Until this time the continuation of the plugin grant and tax incentives that effectively reduce upfront and running costs ensure that the TCO of EVs remains comparable with ICEVs. Stakeholders have expressed concern on the effects of high public charging costs particularly rapid charging on TCO models for vehicle ownership, though noting rapid charging currently forms a small proportion of overall charging behaviour.
Some stakeholders in the fleet sector have expressed doubt regarding the maintenance costs for EVs being cheaper than ICEVs, with tyre wear being an issue for EVs due to increased vehicle weight. Owners and companies can check the EV technical competence of technicians. These standards support the reskilling and accreditation of technicians and provide much needed confidence that EVs can be maintained and repaired.
However, the availability of technicians trained in EV maintenance is still relatively limited compared with ICEV servicing. If you compare with a few years ago, the prospects for consumer choice are far greater and more exciting — a wider range of brands at different price points in different segments. Battery development in the UK and Europe Potential constraints on battery supply and manufacturing are highlighted as a growing concern for the fleet sector.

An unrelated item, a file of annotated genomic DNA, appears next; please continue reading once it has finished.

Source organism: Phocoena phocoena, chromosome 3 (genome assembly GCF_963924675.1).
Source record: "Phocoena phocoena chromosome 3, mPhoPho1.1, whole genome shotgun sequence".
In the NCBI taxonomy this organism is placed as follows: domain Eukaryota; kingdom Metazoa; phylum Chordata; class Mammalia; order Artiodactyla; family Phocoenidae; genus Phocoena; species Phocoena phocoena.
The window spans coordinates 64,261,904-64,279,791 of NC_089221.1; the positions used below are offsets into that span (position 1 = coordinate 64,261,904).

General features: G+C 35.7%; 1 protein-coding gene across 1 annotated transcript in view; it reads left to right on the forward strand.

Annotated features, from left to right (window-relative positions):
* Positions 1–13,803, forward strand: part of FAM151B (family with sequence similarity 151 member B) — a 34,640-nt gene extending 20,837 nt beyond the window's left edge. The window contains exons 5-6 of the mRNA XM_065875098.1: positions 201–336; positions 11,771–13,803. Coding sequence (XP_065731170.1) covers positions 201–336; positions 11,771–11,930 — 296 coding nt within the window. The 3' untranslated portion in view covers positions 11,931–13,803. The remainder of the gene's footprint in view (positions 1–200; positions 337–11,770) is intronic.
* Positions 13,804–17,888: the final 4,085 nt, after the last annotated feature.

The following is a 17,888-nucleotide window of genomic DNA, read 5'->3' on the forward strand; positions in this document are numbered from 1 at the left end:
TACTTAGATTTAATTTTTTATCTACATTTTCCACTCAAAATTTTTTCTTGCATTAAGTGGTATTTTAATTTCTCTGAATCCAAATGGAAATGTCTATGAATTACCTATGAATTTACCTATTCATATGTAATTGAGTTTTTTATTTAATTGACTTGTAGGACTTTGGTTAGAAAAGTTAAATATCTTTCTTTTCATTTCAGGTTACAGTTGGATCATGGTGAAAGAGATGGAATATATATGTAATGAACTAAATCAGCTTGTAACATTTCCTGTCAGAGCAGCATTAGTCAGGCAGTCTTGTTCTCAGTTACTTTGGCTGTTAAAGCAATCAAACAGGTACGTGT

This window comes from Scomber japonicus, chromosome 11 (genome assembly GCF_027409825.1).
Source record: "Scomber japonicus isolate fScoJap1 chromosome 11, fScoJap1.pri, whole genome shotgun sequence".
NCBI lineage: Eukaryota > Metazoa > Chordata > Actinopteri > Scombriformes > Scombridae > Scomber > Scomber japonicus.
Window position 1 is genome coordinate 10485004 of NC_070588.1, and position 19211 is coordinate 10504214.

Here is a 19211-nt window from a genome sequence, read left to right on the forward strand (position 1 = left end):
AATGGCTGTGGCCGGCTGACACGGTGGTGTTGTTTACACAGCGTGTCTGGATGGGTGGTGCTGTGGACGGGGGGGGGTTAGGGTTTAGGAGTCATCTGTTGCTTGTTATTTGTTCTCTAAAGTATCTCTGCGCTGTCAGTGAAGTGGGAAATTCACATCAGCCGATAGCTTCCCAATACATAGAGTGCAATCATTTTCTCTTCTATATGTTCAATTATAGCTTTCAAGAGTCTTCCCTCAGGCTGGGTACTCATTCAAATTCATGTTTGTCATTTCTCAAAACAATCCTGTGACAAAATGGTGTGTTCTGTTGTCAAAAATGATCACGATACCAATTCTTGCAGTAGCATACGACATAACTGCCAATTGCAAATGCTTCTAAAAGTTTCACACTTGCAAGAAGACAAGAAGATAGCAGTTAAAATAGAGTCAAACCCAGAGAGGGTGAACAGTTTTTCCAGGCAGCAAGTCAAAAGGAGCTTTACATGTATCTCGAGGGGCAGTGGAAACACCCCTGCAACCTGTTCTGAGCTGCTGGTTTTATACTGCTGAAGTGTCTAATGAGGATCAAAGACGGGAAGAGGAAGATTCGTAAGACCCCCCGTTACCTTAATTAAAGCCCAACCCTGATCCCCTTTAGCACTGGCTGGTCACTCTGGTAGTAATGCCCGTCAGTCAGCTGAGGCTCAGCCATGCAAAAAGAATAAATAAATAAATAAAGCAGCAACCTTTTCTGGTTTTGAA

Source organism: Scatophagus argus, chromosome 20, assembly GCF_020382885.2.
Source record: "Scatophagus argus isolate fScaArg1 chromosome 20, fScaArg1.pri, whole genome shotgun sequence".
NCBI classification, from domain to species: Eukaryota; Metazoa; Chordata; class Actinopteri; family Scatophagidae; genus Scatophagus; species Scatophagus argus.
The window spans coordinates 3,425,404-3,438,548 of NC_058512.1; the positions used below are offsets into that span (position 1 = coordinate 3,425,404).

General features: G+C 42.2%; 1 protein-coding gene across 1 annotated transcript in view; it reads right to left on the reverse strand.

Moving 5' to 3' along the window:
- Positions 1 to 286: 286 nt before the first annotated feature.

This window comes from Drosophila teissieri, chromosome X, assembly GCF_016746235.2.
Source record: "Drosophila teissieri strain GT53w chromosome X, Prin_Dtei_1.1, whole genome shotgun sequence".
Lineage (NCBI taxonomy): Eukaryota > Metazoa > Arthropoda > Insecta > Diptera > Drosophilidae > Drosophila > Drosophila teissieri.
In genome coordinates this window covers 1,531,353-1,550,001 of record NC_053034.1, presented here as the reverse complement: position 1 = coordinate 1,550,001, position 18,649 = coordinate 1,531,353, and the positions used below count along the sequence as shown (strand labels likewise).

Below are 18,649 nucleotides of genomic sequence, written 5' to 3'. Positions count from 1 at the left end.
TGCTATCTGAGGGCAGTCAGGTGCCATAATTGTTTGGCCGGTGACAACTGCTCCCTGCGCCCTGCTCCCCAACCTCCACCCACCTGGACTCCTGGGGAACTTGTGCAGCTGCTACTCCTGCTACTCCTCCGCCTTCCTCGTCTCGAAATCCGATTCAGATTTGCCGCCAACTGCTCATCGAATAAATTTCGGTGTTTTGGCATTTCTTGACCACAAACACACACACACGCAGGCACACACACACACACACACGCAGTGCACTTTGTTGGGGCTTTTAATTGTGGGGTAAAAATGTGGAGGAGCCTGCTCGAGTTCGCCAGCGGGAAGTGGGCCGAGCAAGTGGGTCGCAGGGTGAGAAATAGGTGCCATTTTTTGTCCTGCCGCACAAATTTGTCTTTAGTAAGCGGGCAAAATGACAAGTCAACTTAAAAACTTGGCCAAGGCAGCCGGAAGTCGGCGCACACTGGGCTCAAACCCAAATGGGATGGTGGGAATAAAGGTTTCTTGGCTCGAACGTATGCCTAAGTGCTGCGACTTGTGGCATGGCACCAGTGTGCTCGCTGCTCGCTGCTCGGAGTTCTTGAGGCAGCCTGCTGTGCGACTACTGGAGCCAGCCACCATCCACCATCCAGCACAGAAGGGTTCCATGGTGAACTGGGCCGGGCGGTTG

Insufficient supply of batteries has been responsible for vehicle supply delays, leading to long wait times and the frustration of consumers and businesses looking to replace their fleets. Due to the efficiency and synergy that is achieved from locating battery manufacturers near vehicle producers, if battery.
The Institution estimates GWh of annual capacity will be required by if the UK is to retain a large automotive sector. In the UK, Government is developing gigafactories, and putting funding towards these plants — we need to now see everything come to fruition. The European Commission also launched the European Battery Alliance in October to address the industrial challenge of moving from fossil fuels to electric in multiple industry sectors and to leverage the benefits of the battery industry.
Impacts of Brexit on UK vehicle supply Brexit negotiations are causing the fleet sector considerable uncertainty in terms of vehicle purchasing decisions. Stakeholders noted the difficulty for both vehicle purchasers and OEMs in making plans due to the inherent uncertainty surrounding Brexit, with aspects such as availability of grants, CO2 emission targets and, in particular, incentivisation for suppliers to sell the greenest vehicles in the UK being considered unknowns.